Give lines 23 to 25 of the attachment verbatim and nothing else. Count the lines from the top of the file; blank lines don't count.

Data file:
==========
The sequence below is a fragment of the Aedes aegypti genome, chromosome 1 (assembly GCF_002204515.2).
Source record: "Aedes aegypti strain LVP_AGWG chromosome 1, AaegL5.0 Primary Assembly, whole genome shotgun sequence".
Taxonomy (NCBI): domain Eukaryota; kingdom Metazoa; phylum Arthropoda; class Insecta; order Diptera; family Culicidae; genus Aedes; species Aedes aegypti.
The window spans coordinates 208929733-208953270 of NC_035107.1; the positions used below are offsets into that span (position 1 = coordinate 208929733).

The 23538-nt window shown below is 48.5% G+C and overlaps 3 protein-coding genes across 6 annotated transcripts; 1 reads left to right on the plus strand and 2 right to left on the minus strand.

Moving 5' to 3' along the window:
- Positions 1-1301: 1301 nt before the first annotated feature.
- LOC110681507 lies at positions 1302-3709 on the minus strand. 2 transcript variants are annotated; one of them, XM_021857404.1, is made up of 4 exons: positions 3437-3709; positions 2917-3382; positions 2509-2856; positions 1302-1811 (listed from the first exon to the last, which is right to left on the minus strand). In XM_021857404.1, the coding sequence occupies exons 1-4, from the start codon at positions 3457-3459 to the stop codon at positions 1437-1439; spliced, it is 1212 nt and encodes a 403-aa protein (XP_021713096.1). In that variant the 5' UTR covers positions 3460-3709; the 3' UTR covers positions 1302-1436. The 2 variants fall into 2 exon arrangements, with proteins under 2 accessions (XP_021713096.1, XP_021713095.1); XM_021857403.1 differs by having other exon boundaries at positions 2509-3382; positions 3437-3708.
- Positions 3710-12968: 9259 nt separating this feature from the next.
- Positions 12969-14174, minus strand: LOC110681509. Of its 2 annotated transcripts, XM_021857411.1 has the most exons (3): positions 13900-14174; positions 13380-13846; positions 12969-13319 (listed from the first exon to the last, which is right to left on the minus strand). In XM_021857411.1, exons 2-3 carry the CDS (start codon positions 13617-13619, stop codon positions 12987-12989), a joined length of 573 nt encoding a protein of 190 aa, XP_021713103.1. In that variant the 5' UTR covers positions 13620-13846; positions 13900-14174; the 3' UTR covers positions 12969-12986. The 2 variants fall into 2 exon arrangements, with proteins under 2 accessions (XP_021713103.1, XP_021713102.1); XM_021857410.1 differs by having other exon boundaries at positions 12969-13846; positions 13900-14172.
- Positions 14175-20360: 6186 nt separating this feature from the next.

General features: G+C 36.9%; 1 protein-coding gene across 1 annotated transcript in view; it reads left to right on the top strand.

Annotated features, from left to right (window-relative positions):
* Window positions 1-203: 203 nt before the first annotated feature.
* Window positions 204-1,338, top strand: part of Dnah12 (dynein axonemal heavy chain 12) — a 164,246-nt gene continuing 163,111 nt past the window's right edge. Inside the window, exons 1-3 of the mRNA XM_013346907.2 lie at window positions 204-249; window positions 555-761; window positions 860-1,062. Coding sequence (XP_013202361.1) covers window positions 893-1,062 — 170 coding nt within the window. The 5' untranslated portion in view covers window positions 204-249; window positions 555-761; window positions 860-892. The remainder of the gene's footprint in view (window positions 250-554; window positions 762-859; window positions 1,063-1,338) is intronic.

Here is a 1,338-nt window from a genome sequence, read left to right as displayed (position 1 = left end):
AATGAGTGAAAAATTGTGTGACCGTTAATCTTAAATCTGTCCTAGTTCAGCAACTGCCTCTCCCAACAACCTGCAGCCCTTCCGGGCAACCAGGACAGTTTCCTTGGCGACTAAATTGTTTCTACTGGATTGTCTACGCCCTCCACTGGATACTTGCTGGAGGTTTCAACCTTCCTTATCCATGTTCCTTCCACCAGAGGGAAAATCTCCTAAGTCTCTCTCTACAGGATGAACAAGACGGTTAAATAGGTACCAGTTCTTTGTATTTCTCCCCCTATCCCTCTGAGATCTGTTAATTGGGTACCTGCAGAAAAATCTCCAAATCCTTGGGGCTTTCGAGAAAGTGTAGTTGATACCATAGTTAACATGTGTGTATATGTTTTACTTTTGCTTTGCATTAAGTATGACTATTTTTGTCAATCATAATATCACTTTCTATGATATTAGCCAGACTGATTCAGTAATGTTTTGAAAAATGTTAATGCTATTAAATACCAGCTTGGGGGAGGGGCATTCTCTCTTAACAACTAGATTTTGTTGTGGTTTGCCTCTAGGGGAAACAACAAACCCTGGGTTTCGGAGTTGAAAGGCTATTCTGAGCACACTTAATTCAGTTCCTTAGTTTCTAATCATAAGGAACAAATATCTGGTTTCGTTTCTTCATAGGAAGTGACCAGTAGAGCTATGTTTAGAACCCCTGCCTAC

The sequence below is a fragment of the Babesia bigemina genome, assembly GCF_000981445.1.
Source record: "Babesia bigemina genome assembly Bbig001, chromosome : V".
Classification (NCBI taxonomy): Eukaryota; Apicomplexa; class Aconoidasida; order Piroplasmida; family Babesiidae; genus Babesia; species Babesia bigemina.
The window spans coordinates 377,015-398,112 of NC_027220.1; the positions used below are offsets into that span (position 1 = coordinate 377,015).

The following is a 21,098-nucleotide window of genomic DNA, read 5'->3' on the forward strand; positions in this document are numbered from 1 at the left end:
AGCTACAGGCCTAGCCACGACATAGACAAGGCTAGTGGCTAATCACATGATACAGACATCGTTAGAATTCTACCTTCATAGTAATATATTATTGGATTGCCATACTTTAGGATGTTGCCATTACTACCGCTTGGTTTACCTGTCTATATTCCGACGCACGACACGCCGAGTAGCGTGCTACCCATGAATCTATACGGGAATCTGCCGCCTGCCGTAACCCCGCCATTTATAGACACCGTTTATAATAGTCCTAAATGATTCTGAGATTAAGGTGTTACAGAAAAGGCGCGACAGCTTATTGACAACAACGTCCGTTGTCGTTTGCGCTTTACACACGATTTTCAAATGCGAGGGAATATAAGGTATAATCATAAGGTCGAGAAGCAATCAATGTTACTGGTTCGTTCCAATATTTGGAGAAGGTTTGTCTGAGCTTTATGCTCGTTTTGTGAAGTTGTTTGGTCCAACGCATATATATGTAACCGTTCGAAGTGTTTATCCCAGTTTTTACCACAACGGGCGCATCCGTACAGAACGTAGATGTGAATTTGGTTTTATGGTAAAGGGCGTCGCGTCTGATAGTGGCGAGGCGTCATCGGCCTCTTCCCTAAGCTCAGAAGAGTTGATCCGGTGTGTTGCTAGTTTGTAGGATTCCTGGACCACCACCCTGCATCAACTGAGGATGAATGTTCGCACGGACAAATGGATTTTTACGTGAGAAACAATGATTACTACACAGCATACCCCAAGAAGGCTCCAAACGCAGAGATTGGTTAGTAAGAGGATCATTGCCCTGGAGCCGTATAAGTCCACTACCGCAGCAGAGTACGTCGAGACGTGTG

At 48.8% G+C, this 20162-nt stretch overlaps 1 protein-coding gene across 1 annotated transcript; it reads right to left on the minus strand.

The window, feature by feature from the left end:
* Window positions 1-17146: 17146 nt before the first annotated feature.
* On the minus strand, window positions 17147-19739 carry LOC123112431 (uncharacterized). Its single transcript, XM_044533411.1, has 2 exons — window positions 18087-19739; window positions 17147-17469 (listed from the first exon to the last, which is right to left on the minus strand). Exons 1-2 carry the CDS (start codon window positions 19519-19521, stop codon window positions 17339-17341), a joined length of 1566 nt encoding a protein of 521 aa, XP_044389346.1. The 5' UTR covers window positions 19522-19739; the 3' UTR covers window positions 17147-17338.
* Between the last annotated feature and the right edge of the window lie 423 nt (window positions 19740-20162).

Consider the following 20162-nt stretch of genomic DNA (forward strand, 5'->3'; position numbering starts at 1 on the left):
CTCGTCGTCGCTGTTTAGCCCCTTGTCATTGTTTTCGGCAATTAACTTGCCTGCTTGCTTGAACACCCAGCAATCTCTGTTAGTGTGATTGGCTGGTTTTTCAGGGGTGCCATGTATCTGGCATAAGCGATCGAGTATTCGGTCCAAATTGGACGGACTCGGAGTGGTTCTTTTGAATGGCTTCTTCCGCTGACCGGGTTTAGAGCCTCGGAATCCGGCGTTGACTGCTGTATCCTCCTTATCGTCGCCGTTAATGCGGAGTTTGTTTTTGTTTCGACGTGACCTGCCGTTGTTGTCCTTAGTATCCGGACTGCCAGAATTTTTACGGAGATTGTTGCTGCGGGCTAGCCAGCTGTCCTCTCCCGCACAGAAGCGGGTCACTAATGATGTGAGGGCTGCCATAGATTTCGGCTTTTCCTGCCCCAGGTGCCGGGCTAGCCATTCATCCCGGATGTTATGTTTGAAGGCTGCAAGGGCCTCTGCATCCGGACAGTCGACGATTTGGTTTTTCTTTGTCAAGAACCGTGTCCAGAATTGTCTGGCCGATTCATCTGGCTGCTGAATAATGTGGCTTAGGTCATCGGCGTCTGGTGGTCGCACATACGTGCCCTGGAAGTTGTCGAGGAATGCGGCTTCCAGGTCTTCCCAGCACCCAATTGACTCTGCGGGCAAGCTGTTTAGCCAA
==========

AGCTACAGGCCTAGCCACGACATAGACAAGGCTAGTGGCTAATCACATGATACAGACATCGTTAGAATTCTACCTTCATAGTAATATATTATTGGATTGCCATACTTTAGGATGTTGCCATTACTACCGCTTGGTTTACCTGTCTATATTCCGACGCACGACACGCCGAGTAGCGTGCTACCCATGAATCTATACGGGAATCTGCCGCCTGCCGTAACCCCGCCATTTATAGACACCGTTTATAATAGTCCTAAATGATTCTGAGATTAAGGTGTTACAGAAAAGGCGCGACAGCTTATTGACAACAACGTCCGTTGTCGTTTGCGCTTTACACACGATTTTCAAATGCGAGGGAATATAAGGTATAATCATAAGGTCGAGAAGCAATCAATGTTACTGGTTCGTTCCAATATTTGGAGAAGGTTTGTCTGAGCTTTATGCTCGTTTTGTGAAGTTGTTTGGTCCAACGCATATATATGTAACCGTTCGAAGTGTTTATCCCAGTTTTTACCACAACGGGCGCATCCGTACAGAACGTAGATGTGAATTTGGTTTTATGGTAAAGGGCGTCGCGTCTGATAGTGGCGAGGCGTCATCGGCCTCTTCCCTAAGCTCAGAAGAGTTGATCCGGTGTGTTGCTAGTTTGTAGGATTCCTGGACCACCACCCTGCATCAACTGAGGATGAATGTTCGCACGGACAAATGGATTTTTACGTGAGAAACAATGATTACTACACAGCATACCCCAAGAAGGCTCCAAACGCAGAGATTGGTTAGTAAGAGGATCATTGCCCTGGAGCCGTATAAGTCCACTACCGCAGCAGAGTACGTCGAGACGTGTG

At 48.8% G+C, this 20162-nt stretch overlaps 1 protein-coding gene across 1 annotated transcript; it reads right to left on the minus strand.

The window, feature by feature from the left end: